First Place: Vikesh Kapoor

See You At Home

“See You At Home” is an ongoing personal narrative exploring the latent sense of loss from one’s heritage while aging as an immigrant in a non-native culture.  My parents, Shailendra and Sarla Kapoor, emigrated from India in 1977, settling in a small town of 10,000 people in rural Pennsylvania. They are one of only few immigrant families in the region. Although they left India for a better life, like many immigrants from the East, the shift from a collectivist nation to an individualistic one led to isolation just as much as it led to freedom. As they grow old in Pennsylvania with both my sister and I no longer living there, my parents’ isolation only becomes more apparent to me, despite their successes in pursuit of the American Dream. ‘See You At Home’ explores this dichotomy using images of their current life in America imbued with memories of life back in India.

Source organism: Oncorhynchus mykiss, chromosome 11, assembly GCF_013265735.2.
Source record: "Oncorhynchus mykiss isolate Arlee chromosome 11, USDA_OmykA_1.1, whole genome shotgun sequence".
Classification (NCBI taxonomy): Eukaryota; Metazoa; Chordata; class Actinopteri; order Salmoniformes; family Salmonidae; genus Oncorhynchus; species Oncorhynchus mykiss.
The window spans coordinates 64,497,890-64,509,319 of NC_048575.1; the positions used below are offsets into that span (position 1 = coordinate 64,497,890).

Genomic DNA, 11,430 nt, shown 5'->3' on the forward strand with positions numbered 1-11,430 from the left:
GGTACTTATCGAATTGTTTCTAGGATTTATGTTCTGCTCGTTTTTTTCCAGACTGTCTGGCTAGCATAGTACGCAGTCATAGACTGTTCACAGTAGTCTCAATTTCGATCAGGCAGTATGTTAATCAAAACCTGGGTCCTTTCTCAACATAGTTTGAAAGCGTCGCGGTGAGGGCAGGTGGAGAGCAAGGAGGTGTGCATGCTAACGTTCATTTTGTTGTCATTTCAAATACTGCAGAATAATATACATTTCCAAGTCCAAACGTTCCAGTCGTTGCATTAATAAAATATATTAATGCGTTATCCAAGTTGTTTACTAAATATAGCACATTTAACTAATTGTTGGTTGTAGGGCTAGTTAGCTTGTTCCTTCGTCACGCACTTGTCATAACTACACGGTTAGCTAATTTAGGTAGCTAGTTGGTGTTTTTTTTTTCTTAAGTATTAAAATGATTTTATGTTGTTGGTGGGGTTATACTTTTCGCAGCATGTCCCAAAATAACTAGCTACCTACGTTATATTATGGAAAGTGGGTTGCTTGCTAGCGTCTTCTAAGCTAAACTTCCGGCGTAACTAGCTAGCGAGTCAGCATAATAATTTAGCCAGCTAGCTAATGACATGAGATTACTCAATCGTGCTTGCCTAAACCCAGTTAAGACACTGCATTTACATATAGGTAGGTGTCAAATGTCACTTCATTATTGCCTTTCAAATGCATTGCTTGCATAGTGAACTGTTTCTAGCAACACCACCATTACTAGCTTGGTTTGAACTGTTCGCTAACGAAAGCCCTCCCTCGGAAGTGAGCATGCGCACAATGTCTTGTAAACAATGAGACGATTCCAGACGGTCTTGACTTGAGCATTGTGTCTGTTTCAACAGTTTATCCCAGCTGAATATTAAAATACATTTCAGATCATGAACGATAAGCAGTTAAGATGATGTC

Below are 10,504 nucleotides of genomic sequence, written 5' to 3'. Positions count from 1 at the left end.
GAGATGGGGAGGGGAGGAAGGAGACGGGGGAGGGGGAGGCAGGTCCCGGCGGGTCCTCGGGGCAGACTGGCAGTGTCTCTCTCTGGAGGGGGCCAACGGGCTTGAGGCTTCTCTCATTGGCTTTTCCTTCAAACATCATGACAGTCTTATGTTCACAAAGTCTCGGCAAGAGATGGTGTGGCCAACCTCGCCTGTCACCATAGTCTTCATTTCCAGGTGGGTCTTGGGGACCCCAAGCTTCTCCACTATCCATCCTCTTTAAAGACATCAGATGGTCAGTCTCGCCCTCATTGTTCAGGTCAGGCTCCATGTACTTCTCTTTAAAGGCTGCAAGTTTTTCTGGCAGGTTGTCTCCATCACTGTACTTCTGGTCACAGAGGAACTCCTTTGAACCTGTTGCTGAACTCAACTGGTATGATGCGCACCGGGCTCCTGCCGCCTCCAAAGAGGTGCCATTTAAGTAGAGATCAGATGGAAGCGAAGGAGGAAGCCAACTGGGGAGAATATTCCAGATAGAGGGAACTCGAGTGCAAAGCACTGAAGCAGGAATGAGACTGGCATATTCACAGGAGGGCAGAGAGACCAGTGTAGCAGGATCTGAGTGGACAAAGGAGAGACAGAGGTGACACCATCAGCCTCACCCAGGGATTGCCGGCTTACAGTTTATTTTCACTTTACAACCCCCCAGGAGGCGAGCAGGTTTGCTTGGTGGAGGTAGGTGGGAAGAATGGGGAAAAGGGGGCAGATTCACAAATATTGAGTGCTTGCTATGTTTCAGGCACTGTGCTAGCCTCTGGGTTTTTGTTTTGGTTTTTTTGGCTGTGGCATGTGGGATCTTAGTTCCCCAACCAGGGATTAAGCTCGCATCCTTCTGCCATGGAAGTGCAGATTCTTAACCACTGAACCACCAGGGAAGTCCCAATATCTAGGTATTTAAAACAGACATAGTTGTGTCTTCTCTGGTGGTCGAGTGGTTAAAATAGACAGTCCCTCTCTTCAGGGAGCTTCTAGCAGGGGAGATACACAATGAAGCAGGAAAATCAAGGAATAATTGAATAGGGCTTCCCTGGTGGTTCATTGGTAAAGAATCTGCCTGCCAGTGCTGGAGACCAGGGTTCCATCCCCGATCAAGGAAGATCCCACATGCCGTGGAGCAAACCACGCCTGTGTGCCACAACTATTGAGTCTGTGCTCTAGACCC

Leslie Ureña

Associate Curator of Photographs, National Portrait Gallery, Smithsonian

The hundreds of entries of the 2018 Project Development Grant tackled a broad range of topics, including issues affecting LGBTQ communities, immigrants, refugees, and the environment, from a local to a global scale. Photographers were also attentive to photographic processes, sometimes merging old and new technologies that are integral to the understanding and success of their projects.

Given the richness and diversity of the entries, making a final decision was certainly not easy. Each time I was convinced I had found my top choice, I came upon yet another absorbing project. Throughout, however, I considered not only how visually enticing each work was, but also how well each project told a story.

I was drawn to this project because it sensitively addresses and intertwines the themes of migration and aging. The photographs of the past and present, when presented together, bring to the fore the impact of displacement, even when it is by choice. “Home,” in the end, is both spatially and temporally unstable.